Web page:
Student Continues Family Tradition with Curling at Penn

Nearly 60 years ago, Cody Clouser’s grandparents were among those who founded the Philadelphia Curling Club in Paoli, Pa. Today, he continues his family’s legacy on the junior team, consisting of those age 21 and under, and also leads the next generation of athletes as president of the Curling Club at Penn.

Clouser, a junior Mechanical Engineering and Applied Mechanics major in the School of Engineering and Applied Science from Berwyn, Pa., started curling at age 3 and began practicing competitively at age 10.

Sometimes referred to as “chess on ice,” successful curling requires a lot of teamwork and strategy, he says. And one of the biggest advantages Clouser brings to Penn’s curling club is his years of insight into the strategy behind the game.

“Because most college curlers are newer to the sport, they are usually taught by older team members who may have only been curling for a few years,” Clouser says. “Strategy is something that you learn over many years and the strategy I know is an advantage I provide for Penn’s club.”

His many years of curling experience and leadership may be the keys to the club’s growing success.

During last year’s championship against the University of Minnesota, Clouser remembers being tied in an extra “end,” similar to an inning in baseball, without having the advantage of Penn’s team throwing the last stone.

“In order to win, we would have to steal our point,” he recalls. And he knew exactly how to make it happen. “I knew what shots to call and the team did an incredible job of executing them.”

As defending champions, Clouser and Penn’s curling club members have been preparing for weeks for the next tournament, which will be hosted by Yale University’s team on Friday, Jan. 27 at the Nutmeg Curling Club in Bridgeport, Conn.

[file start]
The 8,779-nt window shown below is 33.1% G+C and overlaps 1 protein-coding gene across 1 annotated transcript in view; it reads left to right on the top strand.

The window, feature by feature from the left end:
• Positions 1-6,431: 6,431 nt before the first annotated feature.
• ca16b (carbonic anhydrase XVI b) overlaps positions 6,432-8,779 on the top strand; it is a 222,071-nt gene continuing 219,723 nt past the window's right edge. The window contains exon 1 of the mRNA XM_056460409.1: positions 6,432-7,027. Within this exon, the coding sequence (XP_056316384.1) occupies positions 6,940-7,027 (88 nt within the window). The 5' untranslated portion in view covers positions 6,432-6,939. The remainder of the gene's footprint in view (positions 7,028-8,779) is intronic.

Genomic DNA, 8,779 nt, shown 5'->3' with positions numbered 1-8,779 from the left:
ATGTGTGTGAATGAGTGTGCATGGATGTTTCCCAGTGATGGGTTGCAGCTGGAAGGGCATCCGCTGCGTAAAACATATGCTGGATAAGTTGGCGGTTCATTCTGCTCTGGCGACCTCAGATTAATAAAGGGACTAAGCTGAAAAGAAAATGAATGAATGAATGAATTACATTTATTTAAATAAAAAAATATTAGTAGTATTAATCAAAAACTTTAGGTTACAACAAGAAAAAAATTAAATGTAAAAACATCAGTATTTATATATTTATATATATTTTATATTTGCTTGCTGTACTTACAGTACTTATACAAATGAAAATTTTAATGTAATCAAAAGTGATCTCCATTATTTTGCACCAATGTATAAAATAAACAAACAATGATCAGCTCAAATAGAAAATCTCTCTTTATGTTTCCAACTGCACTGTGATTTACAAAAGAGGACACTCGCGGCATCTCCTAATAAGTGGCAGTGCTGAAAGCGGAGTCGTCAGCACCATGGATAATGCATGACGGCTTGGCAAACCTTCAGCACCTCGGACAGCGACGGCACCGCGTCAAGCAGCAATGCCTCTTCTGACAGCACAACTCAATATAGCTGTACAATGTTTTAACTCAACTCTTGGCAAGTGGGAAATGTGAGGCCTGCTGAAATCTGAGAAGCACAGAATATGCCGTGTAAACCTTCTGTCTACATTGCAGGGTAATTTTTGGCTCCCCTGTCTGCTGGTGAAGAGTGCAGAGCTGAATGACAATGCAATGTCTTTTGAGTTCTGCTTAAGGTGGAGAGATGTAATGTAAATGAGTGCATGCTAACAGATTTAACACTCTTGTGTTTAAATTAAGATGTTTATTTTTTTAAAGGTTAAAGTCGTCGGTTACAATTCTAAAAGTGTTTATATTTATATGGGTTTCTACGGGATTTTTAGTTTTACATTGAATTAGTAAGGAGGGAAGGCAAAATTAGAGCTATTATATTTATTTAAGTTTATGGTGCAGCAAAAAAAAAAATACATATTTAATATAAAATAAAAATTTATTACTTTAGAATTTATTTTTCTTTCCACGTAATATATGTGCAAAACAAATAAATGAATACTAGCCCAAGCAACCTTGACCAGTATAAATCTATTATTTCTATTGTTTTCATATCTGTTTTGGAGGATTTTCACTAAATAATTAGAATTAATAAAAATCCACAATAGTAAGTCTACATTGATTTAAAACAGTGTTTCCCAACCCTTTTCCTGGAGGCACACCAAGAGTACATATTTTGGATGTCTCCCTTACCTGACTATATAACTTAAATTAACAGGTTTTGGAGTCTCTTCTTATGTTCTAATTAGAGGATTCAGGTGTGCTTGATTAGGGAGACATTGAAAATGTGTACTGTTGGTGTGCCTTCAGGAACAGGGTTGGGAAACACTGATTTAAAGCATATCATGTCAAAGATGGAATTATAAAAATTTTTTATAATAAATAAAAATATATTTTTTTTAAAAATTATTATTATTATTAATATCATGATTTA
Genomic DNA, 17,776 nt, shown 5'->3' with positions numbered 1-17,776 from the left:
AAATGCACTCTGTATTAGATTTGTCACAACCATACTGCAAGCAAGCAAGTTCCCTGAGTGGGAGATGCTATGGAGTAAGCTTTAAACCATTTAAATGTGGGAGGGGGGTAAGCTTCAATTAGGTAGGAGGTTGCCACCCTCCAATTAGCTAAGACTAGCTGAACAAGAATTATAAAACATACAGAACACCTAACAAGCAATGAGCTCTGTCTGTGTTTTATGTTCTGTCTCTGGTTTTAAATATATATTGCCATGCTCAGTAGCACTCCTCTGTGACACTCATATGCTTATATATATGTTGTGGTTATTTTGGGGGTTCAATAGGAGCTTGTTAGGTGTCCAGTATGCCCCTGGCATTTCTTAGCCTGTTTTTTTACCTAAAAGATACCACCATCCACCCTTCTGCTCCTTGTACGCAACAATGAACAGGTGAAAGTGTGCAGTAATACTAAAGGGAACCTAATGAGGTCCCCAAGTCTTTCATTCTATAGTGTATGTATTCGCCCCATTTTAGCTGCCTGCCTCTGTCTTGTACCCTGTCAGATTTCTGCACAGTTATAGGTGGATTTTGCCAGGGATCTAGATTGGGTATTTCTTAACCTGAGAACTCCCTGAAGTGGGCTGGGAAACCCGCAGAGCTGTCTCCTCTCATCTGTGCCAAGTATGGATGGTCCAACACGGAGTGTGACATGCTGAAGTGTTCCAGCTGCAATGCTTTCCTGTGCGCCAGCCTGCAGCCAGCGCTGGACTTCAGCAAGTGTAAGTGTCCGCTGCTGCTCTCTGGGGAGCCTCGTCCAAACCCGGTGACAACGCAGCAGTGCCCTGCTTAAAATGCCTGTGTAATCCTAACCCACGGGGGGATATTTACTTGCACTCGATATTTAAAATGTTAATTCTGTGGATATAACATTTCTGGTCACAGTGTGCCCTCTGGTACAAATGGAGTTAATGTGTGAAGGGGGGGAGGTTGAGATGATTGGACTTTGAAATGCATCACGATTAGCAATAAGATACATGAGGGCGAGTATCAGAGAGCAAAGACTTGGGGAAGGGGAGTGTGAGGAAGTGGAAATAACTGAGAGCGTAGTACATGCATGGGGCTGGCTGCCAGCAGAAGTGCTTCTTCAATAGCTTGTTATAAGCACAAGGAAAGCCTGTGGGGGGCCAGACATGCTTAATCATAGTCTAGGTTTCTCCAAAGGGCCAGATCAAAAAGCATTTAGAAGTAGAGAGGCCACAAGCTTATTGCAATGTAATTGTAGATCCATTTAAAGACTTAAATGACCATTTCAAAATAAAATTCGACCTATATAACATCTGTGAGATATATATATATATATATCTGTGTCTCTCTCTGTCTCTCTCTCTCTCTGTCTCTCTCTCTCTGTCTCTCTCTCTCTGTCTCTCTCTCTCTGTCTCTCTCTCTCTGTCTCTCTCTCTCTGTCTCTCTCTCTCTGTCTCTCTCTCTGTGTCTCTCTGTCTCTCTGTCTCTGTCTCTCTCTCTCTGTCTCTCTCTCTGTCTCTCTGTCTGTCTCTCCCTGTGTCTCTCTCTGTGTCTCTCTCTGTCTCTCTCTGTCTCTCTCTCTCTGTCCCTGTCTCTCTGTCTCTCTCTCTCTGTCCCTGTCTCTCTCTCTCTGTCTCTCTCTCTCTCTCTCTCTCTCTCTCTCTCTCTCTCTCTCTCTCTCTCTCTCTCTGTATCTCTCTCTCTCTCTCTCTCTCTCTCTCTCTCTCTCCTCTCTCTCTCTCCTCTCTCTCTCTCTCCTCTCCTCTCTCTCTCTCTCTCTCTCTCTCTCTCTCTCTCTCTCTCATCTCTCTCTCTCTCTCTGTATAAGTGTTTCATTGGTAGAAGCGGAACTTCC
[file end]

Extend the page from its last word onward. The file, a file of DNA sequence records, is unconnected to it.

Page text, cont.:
Clouser says curling is a friendly sport that anyone can do regardless of skill or age and it teaches people how to be social.

“In club matches and less competitive games, the winner always buys the losers a beverage and everyone sits together and talks,” Clouser says. “It is a really great lesson to learn young that someone can be your opponent, but not your enemy. Even at a competitive level, this lesson stays true.”

Enrolled in a Mechanical Engineering submatriculation program, Clouser will spend a fifth year at Penn and earn his master’s degree in 2019.

“That means I will be curling at Penn for a whole extra year,” he says.

After graduation, Clouser plans to continue curling, and hopes to head to Beijing for the 2022 Olympics.

To try out, a curler would have to get into the Olympic trials, but only five teams are selected and it involves placing in the previous year’s world championship.

“Since I’m still doing junior curling, I wouldn’t meet any of the requirements for the Olympics this time around,” Clouser says. “It’s going to be tough to bring home a medal, but I’m hoping to try it once I finish my degrees.”

In the meantime, Clouser appreciates the opportunity to occasionally play with his father. Because curlers are allowed to enter on any team for a tournament, the Clousers get to sign up and compete together a few times a year.

“For the last 7 or 8 years, my dad and I have played in the Plainfield Curling Club Stone in N.J. and we’ve won the bonspiel [tournament] twice,” Clouser says.

He is excited to continue the family tradition and pass it along to future generations.

“I plan to curl until I die,” he says.

Curling 101

  • In Curling, players slide 42-pound stones, or rocks, on a sheet of ice toward a target area, known as the house, which is marked with a bullseye.
  • Each team has eight rocks and every player throws two of the eight shots in an “end,” the equivalent of an “inning” in baseball.
  • While each person is throwing, two other people sweep the thrower’s shots.
  • A curler can throw the stone and cause it to turn during its journey to the house. Using brooms, the players shift the state of the ice in front of the stone, which contributes to its speed, distance traveled, and ultimately, where it rests.
  • Points are scored for the stones that land the closest to the middle of the house at the conclusion of each “end,” which is finished when all of the stones have been used. Curling matches usually consist of eight or 10 “ends.”
  • The “skip” on the team is in charge of strategy and calling the shots. In curling, there are different styles of playing, depending on the skip, and curlers know what kind of game they will be playing, based on the opponent and what strategies they’re using.


Student Continues Family Tradition with Curling at Penn